Buying (not renting!) a house on a budget

Our very first home!

I graduated from college in December of 2018 and by April if 2019, I was a homeowner!

Granted, I live in an area that has a relatively cheap housing market compared to other places in the country, but regardless, I did it!

Before my husband and I bought our home, we were renting a SUPER small two-bedroom apartment. It definitely didn’t have enough room for us, let alone our two cats AND all of our stuff!

Even though Logan was still in school, I knew we needed out of this renting B.S., and we needed out FAST. It was nothing but a money pit! We were paying $900/month (plus electric) to live in what was basically an upscale cubicle.

So, desperate to find a house, I turned to That’s where I made my first mistake.

If you’re serious about buying, contact a local real estate agent.

I typed in the area I was looking at and was IMMEDIATELY hit with over 100 listings! Since this was my first time looking at houses, I was definitely feeling overwhelmed.

Plus, over half of the houses were WAY out of my price range! Thankfully, most real estate sites have filters where you can select your prince range, square footage, etc. I selected my price range to be as low as possible, but was STILL hit with an overwhelming number of listings.

I scrolled through the houses, “favoriting” the ones I liked. But, you have to remember, the people that list these homes are listing them for one reason: TO SELL THEM. Again, I was feeling overwhelmed with vocabulary and technical talk that I just wasn’t used to. How was I supposed to know if gas or electric heating was better? How was I supposed to know what “knob and tube” electric was? My head was spinning.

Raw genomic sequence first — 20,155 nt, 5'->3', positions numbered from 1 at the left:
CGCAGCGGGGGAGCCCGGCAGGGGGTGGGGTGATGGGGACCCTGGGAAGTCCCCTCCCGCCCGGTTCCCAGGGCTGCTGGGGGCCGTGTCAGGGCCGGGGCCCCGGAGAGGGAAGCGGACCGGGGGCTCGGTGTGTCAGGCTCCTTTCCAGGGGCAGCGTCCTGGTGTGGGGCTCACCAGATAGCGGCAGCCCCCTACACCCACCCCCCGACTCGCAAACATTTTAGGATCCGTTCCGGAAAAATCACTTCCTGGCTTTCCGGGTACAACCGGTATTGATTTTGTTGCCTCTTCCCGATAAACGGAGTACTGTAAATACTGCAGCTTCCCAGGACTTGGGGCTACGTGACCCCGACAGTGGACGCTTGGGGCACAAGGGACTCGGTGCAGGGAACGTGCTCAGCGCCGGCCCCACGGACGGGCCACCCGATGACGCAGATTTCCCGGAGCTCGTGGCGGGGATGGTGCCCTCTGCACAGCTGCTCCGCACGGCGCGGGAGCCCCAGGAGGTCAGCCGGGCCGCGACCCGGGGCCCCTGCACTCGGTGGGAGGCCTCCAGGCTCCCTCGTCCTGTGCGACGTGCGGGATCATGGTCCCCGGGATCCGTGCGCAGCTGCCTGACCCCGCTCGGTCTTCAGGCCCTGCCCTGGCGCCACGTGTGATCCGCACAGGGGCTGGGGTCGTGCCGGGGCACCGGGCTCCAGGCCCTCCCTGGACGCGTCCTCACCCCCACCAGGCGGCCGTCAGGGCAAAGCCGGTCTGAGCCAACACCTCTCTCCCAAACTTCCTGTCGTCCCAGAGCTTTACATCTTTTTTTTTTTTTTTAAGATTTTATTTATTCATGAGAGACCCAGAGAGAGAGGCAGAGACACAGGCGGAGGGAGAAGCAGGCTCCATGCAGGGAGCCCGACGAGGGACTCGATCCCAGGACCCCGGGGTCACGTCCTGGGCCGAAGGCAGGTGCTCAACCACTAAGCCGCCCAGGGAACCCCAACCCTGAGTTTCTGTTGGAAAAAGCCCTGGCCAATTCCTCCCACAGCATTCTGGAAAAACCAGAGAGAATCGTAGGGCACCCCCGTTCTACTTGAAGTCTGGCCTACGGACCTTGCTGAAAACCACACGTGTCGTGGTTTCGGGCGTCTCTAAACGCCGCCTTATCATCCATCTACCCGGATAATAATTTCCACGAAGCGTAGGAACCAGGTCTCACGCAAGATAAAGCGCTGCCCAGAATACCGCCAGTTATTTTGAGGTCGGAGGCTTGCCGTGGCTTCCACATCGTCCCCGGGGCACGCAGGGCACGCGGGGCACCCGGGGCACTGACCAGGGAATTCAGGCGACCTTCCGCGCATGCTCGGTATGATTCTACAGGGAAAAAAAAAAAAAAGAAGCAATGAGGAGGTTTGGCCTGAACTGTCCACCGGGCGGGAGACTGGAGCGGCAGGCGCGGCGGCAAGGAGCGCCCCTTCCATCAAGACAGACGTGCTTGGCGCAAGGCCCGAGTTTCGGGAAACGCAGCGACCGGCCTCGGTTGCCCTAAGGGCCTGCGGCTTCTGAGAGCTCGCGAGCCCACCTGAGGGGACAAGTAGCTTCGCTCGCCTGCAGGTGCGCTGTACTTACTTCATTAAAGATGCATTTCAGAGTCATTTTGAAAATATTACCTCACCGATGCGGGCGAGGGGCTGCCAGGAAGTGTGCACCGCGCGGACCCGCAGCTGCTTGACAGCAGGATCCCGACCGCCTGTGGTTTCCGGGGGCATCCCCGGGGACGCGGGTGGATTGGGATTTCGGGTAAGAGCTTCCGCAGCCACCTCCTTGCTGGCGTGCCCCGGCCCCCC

Thankfully around the time I was looking for houses, I had a great boss that suggested I use a local real estate agent. Not only do these agents know the housing market, but they can also tell you which neighborhoods are good, what’s wrong with the house, etc. Plus, my agent actually made me my own website where he added homes that ONLY fit my criteria. He answered any questions I had honestly, and he REALLY narrowed down the search.

Have all of your paperwork ready.

This. This is what f*cked me up the most! Before you even look at a house, get all of your tax paperwork, proof of income, driver’s license, social security card, proof of employment, and ANY paperwork relating to money and your identity together! I can’t tell you how many times I had to frantically rip my apartment apart looking for my freakin’ 1098-T tax form from my university or my credit card statements from months ago.

Once you get all of that stuff together (your agent will tell you exactly what you need) go ahead and scan all of it and make a nice, presentable PDF document of it. I personally don’t have a scanner, so I used the FREE app called “iScanner” on my iPad. It worked wonderfully!

Getting all of this stuff together will save you a lot of time in the long run.

CHILL on the purchases!

Seriously, chill on debit/credit card purchases! Do this immediately! Perhaps the biggest thing that lenders look at is your credit score. If you have a high debt-to-income ratio, chances are, you’ll be turned down for a mortgage.